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Descartes - the cogito

Updated on June 28, 2012
Descartes
Descartes | Source

brief summary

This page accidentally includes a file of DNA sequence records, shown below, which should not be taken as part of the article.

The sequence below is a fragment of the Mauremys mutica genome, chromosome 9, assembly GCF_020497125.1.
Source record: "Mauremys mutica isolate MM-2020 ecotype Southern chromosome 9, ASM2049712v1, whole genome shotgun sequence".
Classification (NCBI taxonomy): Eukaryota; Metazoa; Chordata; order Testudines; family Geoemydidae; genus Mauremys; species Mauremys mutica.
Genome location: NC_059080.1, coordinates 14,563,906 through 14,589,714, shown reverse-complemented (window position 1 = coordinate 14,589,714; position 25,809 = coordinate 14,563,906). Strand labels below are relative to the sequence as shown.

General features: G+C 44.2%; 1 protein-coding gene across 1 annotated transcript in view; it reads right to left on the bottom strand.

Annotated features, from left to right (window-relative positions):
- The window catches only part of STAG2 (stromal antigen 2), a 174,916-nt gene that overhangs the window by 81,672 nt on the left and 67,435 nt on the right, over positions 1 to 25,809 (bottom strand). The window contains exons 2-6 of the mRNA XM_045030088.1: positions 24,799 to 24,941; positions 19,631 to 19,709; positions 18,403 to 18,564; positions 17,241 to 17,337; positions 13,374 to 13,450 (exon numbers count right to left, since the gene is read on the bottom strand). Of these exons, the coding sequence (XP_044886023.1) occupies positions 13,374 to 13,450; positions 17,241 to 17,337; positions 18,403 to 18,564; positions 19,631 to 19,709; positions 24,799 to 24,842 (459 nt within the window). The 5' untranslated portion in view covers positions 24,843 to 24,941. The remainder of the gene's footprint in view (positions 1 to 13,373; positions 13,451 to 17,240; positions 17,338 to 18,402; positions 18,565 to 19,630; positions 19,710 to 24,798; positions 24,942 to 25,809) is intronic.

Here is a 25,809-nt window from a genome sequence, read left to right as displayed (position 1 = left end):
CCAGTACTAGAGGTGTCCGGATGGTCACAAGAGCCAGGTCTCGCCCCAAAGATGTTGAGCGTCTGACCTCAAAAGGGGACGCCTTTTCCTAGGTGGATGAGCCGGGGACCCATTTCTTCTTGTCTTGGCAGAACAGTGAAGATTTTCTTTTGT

In 17th century France many philosophers were growing sceptical; doubting if it were actually possible to know anything for certain. Rene Descartes though wanted to find what was certain and discard what was false or unsure in the hope of restoring some order in these matters. He wished to prove certain knowledge existed in order to both prove the sceptics wrong and to create boundaries for theories so as to prevent wild idea being considered possible truths. He realised that many things which he trusted as true relied on unstable foundations and so to discover certain truth he would first have to get rid of these ideas. He put his reviewed beliefs into three categories of certain truth, beliefs which are not entirely certain and indubitable from which he will withhold his assent and manifestly false beliefs which he fully believes are false. He recorded what he discovered in the form of his six mediations. These meditations covered a variety of topics including his views on the reliability of the senses and the existence of God. Religion had a great influence on Descartes writings and so he tried to accommodate the principle of God in all of his thinking.